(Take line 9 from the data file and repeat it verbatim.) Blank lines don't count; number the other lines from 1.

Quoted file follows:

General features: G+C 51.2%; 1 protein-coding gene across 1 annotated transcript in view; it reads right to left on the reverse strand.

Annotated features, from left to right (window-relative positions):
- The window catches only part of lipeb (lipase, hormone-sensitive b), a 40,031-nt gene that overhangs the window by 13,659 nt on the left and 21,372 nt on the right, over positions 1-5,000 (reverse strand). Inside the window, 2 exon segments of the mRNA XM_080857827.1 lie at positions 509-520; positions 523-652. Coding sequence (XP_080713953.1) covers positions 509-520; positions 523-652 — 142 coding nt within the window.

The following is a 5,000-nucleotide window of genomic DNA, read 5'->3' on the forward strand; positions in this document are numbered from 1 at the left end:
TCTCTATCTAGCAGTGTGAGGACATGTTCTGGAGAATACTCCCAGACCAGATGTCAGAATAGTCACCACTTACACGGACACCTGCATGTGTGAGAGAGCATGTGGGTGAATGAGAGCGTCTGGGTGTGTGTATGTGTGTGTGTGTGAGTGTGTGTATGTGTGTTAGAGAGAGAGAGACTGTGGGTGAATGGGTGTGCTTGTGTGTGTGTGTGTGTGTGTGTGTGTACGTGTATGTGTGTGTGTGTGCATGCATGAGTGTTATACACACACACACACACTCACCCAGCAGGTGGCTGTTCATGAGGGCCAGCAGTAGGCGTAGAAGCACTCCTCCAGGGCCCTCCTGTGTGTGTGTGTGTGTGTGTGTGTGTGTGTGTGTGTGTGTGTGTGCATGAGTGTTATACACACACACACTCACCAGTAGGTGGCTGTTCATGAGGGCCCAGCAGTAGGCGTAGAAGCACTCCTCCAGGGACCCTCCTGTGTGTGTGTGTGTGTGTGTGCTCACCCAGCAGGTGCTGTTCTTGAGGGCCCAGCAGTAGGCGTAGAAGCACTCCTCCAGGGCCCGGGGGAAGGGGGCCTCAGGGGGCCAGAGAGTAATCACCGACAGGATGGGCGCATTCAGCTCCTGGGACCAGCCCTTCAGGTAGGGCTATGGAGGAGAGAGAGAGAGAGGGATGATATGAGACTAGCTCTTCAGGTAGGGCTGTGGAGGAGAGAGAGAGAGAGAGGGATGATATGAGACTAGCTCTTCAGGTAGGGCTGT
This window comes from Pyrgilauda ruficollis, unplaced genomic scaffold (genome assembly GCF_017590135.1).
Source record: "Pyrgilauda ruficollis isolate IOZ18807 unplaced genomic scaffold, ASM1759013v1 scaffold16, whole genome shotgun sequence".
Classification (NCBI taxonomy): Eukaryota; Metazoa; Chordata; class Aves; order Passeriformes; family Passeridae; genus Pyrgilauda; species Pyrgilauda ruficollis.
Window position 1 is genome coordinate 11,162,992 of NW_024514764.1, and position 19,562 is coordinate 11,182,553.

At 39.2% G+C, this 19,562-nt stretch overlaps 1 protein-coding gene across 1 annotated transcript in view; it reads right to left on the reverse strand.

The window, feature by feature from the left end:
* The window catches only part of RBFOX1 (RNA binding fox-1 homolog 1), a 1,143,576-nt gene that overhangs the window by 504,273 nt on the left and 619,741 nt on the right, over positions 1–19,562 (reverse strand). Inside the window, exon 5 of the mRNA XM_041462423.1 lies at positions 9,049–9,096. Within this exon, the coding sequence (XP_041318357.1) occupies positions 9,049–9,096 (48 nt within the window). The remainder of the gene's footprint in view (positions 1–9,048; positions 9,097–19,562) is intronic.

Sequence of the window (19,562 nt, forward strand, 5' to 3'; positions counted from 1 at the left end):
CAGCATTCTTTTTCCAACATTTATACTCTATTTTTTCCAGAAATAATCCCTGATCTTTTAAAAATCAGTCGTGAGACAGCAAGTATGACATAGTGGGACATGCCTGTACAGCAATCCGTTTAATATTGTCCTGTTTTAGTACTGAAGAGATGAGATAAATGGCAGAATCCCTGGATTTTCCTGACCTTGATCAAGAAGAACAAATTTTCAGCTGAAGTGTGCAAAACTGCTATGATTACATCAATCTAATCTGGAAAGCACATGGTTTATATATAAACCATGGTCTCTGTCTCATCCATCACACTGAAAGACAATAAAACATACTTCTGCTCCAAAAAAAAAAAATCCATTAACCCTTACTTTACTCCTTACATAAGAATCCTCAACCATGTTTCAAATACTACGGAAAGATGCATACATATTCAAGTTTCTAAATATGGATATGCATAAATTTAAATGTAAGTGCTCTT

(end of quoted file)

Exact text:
Window position 1 is genome coordinate 11,162,992 of NW_024514764.1, and position 19,562 is coordinate 11,182,553.